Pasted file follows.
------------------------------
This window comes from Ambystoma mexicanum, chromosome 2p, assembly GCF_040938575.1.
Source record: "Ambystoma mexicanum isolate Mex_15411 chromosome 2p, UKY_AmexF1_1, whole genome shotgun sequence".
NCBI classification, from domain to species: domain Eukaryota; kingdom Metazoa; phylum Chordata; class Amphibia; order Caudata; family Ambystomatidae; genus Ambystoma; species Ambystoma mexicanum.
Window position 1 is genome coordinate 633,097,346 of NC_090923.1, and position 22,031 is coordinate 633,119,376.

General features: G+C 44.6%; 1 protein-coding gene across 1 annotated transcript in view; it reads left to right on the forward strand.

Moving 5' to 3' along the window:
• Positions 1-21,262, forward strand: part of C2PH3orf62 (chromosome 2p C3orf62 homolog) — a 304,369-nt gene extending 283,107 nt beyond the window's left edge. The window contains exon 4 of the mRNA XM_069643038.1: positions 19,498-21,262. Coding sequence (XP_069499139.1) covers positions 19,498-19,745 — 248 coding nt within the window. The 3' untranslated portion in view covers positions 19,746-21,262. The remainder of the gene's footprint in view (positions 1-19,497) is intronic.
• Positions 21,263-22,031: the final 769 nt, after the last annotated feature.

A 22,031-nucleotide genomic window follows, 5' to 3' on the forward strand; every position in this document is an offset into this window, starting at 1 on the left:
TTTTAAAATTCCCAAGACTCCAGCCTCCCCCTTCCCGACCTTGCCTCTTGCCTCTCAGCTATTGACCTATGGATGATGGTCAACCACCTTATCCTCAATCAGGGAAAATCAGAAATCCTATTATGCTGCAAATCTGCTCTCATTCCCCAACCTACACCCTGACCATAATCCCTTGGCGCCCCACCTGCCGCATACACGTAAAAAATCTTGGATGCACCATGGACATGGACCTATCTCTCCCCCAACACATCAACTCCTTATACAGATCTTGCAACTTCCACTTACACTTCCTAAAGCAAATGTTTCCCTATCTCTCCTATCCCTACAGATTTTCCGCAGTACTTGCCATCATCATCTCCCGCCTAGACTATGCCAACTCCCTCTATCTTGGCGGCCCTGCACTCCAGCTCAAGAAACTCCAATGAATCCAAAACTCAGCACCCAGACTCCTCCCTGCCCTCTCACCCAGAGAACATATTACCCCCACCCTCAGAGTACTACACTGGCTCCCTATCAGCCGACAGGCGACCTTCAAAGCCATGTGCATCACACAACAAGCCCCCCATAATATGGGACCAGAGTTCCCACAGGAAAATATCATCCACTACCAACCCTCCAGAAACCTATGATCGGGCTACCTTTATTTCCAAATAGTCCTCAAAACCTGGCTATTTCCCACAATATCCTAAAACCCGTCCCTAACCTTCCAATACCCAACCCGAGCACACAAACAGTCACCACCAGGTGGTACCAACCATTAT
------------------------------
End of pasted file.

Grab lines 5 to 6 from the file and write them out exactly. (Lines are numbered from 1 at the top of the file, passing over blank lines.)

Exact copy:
General features: G+C 44.6%; 1 protein-coding gene across 1 annotated transcript in view; it reads left to right on the forward strand.

Moving 5' to 3' along the window: